Four men who work for law enforcement and military agencies in New York and New Jersey, and whose names appeared on a list of members of the antigovernment extremist group the Oath Keepers will not be fired. One of the men was a police officer investigating the group, his then-commanding officer confirmed.

Last year Gothamist investigated local ties to the Oath Keepers based on membership rolls obtained by an anonymous hacker, and identified dozens of police officers, jail and prison guards, and first responders from the two states.

At the time, officials pledged to make sure there were not extremists in their ranks and vowed investigations. But more than a year later, four people confirmed to have been listed in the logs and identified in media outlets have not been disciplined, officials at the agencies said. They are:

Stuart Wohl, an NYPD sergeant.

A police spokesperson said that “after an internal investigation it was determined there was no misconduct.”

Wohl declined to comment, but his now retired supervisor, Anthony Raganella, said that Wohl actually signed up for the Oath Keepers as a work assignment. Raganella said he asked Wohl to use publicly available information to review ideologies and tactics of certain extremist groups who could cause violence, like at protests. Wohl then shared that information with his colleagues.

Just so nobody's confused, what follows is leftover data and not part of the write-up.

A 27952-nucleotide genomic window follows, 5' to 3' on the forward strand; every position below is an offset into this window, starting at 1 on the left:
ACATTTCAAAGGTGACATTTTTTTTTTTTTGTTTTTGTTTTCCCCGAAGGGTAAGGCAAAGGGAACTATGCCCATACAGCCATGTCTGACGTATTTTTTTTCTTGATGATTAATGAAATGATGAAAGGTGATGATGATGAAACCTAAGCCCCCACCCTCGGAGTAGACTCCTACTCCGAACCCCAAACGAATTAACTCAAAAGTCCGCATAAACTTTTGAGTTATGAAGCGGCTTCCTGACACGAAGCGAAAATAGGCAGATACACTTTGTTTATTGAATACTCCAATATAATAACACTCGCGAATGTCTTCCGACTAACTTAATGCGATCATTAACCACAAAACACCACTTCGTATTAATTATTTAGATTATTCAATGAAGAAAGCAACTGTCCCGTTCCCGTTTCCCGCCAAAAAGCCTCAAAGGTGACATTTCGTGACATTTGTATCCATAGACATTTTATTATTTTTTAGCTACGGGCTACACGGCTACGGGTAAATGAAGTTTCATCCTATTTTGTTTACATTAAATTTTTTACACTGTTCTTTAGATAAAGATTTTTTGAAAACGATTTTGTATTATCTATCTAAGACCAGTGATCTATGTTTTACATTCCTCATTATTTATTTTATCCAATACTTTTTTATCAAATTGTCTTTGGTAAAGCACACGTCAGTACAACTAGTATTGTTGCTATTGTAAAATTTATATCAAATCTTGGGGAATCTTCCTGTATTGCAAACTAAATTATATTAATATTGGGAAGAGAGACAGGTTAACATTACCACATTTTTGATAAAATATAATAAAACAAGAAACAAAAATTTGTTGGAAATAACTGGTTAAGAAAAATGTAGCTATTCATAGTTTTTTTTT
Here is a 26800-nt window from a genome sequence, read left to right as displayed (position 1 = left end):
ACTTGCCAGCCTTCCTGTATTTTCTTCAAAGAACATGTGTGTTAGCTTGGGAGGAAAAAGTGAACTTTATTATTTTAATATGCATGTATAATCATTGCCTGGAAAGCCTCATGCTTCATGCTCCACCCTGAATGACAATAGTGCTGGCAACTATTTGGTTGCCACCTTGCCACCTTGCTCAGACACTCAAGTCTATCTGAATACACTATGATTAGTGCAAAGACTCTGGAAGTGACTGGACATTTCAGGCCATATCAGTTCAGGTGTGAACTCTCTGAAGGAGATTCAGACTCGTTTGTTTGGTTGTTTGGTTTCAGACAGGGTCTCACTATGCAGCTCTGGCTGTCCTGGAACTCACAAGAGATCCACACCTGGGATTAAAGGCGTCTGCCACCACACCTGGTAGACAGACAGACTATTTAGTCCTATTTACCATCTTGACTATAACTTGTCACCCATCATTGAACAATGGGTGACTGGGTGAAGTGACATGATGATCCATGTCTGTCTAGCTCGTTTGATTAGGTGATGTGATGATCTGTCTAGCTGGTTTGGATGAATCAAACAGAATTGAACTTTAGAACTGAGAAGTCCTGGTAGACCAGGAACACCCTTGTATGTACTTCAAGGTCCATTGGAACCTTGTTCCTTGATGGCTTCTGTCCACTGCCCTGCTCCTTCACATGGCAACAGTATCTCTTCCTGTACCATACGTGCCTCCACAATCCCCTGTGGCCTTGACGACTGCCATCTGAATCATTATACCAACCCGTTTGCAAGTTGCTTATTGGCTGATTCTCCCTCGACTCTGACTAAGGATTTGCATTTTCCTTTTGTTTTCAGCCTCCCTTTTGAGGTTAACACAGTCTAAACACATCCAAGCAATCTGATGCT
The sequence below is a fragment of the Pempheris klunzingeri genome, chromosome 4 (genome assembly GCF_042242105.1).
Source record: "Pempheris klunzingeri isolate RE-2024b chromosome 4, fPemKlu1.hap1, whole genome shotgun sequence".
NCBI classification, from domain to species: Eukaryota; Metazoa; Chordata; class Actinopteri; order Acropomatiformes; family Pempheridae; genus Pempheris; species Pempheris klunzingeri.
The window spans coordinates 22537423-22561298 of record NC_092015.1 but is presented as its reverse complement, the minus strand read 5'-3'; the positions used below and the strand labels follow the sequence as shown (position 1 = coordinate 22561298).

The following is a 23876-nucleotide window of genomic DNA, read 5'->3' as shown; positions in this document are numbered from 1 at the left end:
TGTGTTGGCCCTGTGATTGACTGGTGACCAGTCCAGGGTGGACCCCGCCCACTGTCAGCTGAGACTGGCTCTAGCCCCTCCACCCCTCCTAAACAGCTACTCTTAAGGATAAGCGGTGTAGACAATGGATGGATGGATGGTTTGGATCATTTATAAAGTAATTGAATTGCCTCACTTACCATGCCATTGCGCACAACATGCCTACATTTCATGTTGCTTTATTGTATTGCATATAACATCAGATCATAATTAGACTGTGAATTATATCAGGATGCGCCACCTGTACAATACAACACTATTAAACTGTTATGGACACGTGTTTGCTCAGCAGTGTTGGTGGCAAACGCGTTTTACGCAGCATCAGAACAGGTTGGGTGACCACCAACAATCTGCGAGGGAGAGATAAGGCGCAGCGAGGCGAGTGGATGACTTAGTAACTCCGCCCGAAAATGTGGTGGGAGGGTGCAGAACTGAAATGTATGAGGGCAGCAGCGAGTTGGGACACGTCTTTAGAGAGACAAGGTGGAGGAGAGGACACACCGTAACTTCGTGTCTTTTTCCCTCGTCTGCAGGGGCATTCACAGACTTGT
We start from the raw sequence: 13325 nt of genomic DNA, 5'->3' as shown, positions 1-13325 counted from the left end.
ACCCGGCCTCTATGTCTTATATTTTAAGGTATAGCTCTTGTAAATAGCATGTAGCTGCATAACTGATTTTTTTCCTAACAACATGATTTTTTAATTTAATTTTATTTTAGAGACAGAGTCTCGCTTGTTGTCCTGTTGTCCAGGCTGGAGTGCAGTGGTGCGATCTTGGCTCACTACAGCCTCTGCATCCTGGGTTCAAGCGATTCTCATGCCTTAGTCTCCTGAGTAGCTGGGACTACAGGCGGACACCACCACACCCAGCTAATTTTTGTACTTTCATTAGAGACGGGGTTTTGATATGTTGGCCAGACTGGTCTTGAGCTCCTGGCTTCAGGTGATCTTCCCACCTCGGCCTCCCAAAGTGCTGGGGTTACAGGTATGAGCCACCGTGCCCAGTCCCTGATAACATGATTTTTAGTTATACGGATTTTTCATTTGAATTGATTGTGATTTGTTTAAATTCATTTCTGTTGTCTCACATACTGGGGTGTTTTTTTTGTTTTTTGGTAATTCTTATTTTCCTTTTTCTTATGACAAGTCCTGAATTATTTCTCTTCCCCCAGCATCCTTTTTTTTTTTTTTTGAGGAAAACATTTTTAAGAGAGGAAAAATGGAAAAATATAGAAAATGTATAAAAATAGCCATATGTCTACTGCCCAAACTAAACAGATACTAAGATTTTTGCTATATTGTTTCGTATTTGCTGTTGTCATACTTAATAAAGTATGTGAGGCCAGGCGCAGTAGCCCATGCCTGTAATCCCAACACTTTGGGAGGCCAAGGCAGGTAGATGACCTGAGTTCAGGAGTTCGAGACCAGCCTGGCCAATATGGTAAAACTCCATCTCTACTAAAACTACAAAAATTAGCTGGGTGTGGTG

“A lot of times the cops just don’t know who they’re dealing with,” Raganella told Gothamist. “We wanted to know what groups were out there that were actually engaged in criminal conduct or violence and use open source information to help us find that out.”

Wohl is assigned to the NYPD’s Firearms and Tactics Training Unit.

“He really had the public’s best interest at heart and he wanted to make sure everything was done fairly, and we were going to try to do what we could to give police officers as much knowledge as possible,” Raganella told Gothamist. He called Wohl “one of my best workers.”

Aniello Napoli, an NYPD officer assigned to the Strategic Response Group, which was deployed to quell protests like those after the murder of George Floyd.

An NYPD spokesperson said in a statement that “after an internal investigation it was determined that there was no misconduct.” A person who answered a call to Napoli’s number hung up when asked for comment.